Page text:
Flying visual recon/photo (VR) missions out of Tuy Hoa in the fall of 1971 offered an interesting challenge. Since VR missions were by definition “visual reconnaissance” they were conducted during the day and in the clear, meaning not in the clouds.
The other two missions flown by our unit, the 225th MI Company otherwise known as the Phantom Hawks, were flown in all weather conditions and mostly at night. Those missions were Infrared (IR) and Side-Looking-Airborne Radar (SLAR).
Maintenance occasionally cannibalized flight instruments from the VR aircraft if needed for an IR or SLAR bird. We had grown accustomed to seeing a gaping hole in our instrument panel where an instrument had been the day before. The logic was since our missions were daytime VFR we could get by without the instruments used to fly in the clouds like the artificial horizon and the flight director.
It made sense. Until monsoon season.
During monsoon season it rains and the clouds stay close to the ground constantly. And it was called monsoon season for a reason. The rain lasts for weeks, if not months.
Our home base, Tuy Hoa was on the coast of South Vietnam where the rain seemed to never end during monsoon season, but our VR missions were conducted west of the mountains in Cambodia where the weather was much better.
My partner, John Johnson and I just had to get there…and, back everyday.
Most days were no problem. We would take off in the morning, climb through the clouds, usually breaking out in the clear between 10,000 and 15,000 feet. Then fly west where the weather was much better and land in Pleiku for our mission briefing from an Air Force Captain.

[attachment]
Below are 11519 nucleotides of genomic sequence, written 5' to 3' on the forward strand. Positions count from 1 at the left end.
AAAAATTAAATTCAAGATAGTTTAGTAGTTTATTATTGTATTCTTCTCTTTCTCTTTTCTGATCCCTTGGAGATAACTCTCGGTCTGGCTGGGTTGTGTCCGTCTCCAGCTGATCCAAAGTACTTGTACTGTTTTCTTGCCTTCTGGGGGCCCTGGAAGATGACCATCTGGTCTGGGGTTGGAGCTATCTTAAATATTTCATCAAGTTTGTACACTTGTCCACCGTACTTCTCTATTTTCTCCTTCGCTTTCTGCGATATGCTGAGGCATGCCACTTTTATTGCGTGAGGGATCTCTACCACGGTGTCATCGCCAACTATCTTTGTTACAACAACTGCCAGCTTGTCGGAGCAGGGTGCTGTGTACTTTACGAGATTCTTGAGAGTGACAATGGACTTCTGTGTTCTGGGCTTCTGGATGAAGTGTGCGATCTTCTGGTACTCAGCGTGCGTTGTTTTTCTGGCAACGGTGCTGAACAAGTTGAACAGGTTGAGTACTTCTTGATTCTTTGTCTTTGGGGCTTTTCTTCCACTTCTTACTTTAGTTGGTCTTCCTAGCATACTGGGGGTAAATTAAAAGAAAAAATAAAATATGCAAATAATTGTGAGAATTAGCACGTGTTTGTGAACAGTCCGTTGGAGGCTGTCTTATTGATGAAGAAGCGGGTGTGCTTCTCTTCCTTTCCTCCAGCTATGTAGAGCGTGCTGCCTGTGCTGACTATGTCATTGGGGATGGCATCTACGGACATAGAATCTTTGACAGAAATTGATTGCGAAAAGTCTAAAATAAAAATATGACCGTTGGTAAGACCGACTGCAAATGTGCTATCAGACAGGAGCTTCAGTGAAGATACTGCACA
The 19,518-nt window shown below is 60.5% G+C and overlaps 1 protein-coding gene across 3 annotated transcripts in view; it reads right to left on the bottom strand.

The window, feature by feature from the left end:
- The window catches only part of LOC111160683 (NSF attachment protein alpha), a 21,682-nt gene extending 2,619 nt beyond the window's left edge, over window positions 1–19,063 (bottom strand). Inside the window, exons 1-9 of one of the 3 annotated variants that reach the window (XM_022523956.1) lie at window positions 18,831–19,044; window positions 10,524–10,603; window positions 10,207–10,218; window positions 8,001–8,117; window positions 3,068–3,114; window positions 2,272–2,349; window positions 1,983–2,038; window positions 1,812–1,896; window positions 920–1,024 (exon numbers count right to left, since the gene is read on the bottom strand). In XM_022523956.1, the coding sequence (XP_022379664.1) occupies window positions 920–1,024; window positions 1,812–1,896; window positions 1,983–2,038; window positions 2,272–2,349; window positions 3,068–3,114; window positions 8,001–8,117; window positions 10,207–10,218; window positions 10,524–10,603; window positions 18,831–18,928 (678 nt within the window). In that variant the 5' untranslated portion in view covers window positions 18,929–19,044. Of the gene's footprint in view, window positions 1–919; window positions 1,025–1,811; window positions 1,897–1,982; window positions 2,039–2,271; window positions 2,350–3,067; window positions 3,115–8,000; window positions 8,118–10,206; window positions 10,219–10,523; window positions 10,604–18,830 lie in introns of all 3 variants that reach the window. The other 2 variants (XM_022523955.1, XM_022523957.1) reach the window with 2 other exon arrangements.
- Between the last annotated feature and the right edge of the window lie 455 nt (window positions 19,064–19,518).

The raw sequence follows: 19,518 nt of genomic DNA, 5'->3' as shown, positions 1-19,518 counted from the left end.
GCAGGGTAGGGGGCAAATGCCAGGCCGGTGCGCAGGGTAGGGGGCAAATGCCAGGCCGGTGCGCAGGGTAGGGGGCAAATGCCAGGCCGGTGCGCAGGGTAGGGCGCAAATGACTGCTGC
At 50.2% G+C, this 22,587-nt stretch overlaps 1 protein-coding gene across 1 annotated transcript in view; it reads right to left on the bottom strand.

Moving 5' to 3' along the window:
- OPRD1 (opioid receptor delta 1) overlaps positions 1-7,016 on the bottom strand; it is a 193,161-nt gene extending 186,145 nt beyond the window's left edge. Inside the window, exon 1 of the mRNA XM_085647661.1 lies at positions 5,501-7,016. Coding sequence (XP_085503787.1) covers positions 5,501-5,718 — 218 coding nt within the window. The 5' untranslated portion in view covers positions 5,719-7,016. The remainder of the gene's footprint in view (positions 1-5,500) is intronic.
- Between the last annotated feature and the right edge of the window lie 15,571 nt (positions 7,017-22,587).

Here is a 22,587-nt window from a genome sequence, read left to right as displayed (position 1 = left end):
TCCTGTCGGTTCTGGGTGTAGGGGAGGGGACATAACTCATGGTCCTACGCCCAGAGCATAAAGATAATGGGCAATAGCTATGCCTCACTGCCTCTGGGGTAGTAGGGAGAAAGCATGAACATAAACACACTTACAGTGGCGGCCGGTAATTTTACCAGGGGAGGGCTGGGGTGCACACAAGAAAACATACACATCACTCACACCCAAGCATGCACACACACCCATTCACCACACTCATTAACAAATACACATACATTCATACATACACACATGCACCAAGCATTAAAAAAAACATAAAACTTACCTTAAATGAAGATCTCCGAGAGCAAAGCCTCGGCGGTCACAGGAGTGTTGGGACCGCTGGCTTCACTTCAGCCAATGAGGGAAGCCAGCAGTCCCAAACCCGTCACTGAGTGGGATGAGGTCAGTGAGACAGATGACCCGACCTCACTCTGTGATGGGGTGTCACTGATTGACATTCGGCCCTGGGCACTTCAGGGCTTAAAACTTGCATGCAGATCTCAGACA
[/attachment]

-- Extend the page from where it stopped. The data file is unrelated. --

A typical day would have us photographing an area in the morning and then returning to Pleiku to refuel…the aircraft and ourselves. We would photograph additional areas in the afternoon before heading home with the goal of arriving before dark.
Landing back in Tuy Hoa would occasionally require an unconventional approach, depending on how well our aircraft were equipped. If we had all our instruments we simply performed an instrument approach and landed; however, often times we had gaping holes in our instrument panel where our Flight Director or attitude indicator had been cannibalized for an IR or SLAR bird.
When we lacked the equipment necessary to shoot an instrument approach, we would stay on top of the clouds and fly east past the low-frequency beacon on the field until we were off the coast over the South China Sea. Once well off the coast we would descend through the clouds until breaking out in the clear, often just above the water. Staying under the clouds we would fly back to the coast, locate our airfield and land.
On at least one occasion I recall contacting the Tuy Hoa control tower and announcing I was downwind for landing...even though the weather was reported as 200 overcast and one mile visibility. Certainly not a procedure allowed in the states, but in Vietnam our orders were to complete the mission and get home safely.
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